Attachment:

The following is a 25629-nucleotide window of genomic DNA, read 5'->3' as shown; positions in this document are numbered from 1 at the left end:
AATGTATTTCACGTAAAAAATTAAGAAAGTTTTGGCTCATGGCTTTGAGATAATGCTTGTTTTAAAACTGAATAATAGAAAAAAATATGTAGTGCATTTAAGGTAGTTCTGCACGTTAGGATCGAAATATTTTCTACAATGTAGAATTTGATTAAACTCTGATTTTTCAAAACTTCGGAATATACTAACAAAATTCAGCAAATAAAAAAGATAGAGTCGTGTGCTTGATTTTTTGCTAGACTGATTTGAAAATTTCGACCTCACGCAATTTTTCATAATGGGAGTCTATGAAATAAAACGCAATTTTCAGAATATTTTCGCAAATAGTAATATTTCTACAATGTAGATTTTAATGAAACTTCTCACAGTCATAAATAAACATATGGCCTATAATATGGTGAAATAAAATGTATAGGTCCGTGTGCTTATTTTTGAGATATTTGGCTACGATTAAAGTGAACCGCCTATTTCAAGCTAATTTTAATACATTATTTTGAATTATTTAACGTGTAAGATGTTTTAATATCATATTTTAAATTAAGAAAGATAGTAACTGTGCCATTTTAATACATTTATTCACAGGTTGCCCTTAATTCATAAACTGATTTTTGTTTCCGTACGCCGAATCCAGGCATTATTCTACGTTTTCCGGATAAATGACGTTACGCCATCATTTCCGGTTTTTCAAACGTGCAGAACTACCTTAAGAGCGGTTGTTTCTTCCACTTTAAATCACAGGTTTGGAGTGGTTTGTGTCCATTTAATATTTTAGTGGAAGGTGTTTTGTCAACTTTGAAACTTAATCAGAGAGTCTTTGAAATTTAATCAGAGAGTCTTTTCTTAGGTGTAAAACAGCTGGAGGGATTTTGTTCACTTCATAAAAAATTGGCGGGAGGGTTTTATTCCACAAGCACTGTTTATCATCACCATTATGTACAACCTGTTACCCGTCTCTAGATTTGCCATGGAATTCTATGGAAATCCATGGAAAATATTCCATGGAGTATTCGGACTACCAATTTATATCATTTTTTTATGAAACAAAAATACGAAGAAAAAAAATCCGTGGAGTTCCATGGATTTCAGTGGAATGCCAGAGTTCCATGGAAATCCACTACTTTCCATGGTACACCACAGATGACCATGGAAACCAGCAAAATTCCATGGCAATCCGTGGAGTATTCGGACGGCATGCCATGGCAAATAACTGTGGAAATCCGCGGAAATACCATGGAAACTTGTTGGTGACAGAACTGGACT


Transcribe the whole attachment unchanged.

The following is a 25629-nucleotide window of genomic DNA, read 5'->3' as shown; positions in this document are numbered from 1 at the left end:
AATGTATTTCACGTAAAAAATTAAGAAAGTTTTGGCTCATGGCTTTGAGATAATGCTTGTTTTAAAACTGAATAATAGAAAAAAATATGTAGTGCATTTAAGGTAGTTCTGCACGTTAGGATCGAAATATTTTCTACAATGTAGAATTTGATTAAACTCTGATTTTTCAAAACTTCGGAATATACTAACAAAATTCAGCAAATAAAAAAGATAGAGTCGTGTGCTTGATTTTTTGCTAGACTGATTTGAAAATTTCGACCTCACGCAATTTTTCATAATGGGAGTCTATGAAATAAAACGCAATTTTCAGAATATTTTCGCAAATAGTAATATTTCTACAATGTAGATTTTAATGAAACTTCTCACAGTCATAAATAAACATATGGCCTATAATATGGTGAAATAAAATGTATAGGTCCGTGTGCTTATTTTTGAGATATTTGGCTACGATTAAAGTGAACCGCCTATTTCAAGCTAATTTTAATACATTATTTTGAATTATTTAACGTGTAAGATGTTTTAATATCATATTTTAAATTAAGAAAGATAGTAACTGTGCCATTTTAATACATTTATTCACAGGTTGCCCTTAATTCATAAACTGATTTTTGTTTCCGTACGCCGAATCCAGGCATTATTCTACGTTTTCCGGATAAATGACGTTACGCCATCATTTCCGGTTTTTCAAACGTGCAGAACTACCTTAAGAGCGGTTGTTTCTTCCACTTTAAATCACAGGTTTGGAGTGGTTTGTGTCCATTTAATATTTTAGTGGAAGGTGTTTTGTCAACTTTGAAACTTAATCAGAGAGTCTTTGAAATTTAATCAGAGAGTCTTTTCTTAGGTGTAAAACAGCTGGAGGGATTTTGTTCACTTCATAAAAAATTGGCGGGAGGGTTTTATTCCACAAGCACTGTTTATCATCACCATTATGTACAACCTGTTACCCGTCTCTAGATTTGCCATGGAATTCTATGGAAATCCATGGAAAATATTCCATGGAGTATTCGGACTACCAATTTATATCATTTTTTTATGAAACAAAAATACGAAGAAAAAAAATCCGTGGAGTTCCATGGATTTCAGTGGAATGCCAGAGTTCCATGGAAATCCACTACTTTCCATGGTACACCACAGATGACCATGGAAACCAGCAAAATTCCATGGCAATCCGTGGAGTATTCGGACGGCATGCCATGGCAAATAACTGTGGAAATCCGCGGAAATACCATGGAAACTTGTTGGTGACAGAACTGGACT